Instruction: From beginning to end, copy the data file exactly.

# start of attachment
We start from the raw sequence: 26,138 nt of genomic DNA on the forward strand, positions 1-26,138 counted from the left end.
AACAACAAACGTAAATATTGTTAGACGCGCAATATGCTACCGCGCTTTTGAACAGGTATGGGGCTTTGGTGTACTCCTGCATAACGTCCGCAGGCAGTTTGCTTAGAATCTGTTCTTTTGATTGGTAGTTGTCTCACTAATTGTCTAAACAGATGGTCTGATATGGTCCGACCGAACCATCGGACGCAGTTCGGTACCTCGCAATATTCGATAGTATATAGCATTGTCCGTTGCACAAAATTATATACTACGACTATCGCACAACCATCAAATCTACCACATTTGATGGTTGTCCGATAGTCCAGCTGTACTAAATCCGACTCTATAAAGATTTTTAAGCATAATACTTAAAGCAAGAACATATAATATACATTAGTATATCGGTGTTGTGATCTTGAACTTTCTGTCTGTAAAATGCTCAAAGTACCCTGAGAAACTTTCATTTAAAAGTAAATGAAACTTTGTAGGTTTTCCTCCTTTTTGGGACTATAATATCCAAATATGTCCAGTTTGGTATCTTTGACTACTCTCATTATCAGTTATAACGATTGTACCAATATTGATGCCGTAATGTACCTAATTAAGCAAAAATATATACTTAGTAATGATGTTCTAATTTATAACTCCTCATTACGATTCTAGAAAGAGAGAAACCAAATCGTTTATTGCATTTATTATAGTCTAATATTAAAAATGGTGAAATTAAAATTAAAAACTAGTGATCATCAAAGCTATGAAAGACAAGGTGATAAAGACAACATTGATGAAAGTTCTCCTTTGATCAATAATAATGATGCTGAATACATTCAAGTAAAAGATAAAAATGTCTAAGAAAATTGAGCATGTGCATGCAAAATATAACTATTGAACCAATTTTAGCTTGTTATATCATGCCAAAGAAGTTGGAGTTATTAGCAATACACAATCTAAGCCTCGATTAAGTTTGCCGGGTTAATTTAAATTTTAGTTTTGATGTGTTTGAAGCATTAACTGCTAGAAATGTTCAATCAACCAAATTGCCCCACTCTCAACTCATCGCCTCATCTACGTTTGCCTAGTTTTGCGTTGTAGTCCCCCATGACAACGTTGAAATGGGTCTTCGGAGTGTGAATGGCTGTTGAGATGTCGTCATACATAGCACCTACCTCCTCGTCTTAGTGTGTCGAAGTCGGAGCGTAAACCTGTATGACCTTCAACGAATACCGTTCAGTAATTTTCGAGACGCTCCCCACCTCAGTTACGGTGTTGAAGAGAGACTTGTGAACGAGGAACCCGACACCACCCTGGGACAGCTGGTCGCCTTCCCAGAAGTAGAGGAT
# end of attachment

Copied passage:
We start from the raw sequence: 26,138 nt of genomic DNA on the forward strand, positions 1-26,138 counted from the left end.
AACAACAAACGTAAATATTGTTAGACGCGCAATATGCTACCGCGCTTTTGAACAGGTATGGGGCTTTGGTGTACTCCTGCATAACGTCCGCAGGCAGTTTGCTTAGAATCTGTTCTTTTGATTGGTAGTTGTCTCACTAATTGTCTAAACAGATGGTCTGATATGGTCCGACCGAACCATCGGACGCAGTTCGGTACCTCGCAATATTCGATAGTATATAGCATTGTCCGTTGCACAAAATTATATACTACGACTATCGCACAACCATCAAATCTACCACATTTGATGGTTGTCCGATAGTCCAGCTGTACTAAATCCGACTCTATAAAGATTTTTAAGCATAATACTTAAAGCAAGAACATATAATATACATTAGTATATCGGTGTTGTGATCTTGAACTTTCTGTCTGTAAAATGCTCAAAGTACCCTGAGAAACTTTCATTTAAAAGTAAATGAAACTTTGTAGGTTTTCCTCCTTTTTGGGACTATAATATCCAAATATGTCCAGTTTGGTATCTTTGACTACTCTCATTATCAGTTATAACGATTGTACCAATATTGATGCCGTAATGTACCTAATTAAGCAAAAATATATACTTAGTAATGATGTTCTAATTTATAACTCCTCATTACGATTCTAGAAAGAGAGAAACCAAATCGTTTATTGCATTTATTATAGTCTAATATTAAAAATGGTGAAATTAAAATTAAAAACTAGTGATCATCAAAGCTATGAAAGACAAGGTGATAAAGACAACATTGATGAAAGTTCTCCTTTGATCAATAATAATGATGCTGAATACATTCAAGTAAAAGATAAAAATGTCTAAGAAAATTGAGCATGTGCATGCAAAATATAACTATTGAACCAATTTTAGCTTGTTATATCATGCCAAAGAAGTTGGAGTTATTAGCAATACACAATCTAAGCCTCGATTAAGTTTGCCGGGTTAATTTAAATTTTAGTTTTGATGTGTTTGAAGCATTAACTGCTAGAAATGTTCAATCAACCAAATTGCCCCACTCTCAACTCATCGCCTCATCTACGTTTGCCTAGTTTTGCGTTGTAGTCCCCCATGACAACGTTGAAATGGGTCTTCGGAGTGTGAATGGCTGTTGAGATGTCGTCATACATAGCACCTACCTCCTCGTCTTAGTGTGTCGAAGTCGGAGCGTAAACCTGTATGACCTTCAACGAATACCGTTCAGTAATTTTCGAGACGCTCCCCACCTCAGTTACGGTGTTGAAGAGAGACTTGTGAACGAGGAACCCGACACCACCCTGGGACAGCTGGTCGCCTTCCCAGAAGTAGAGGAT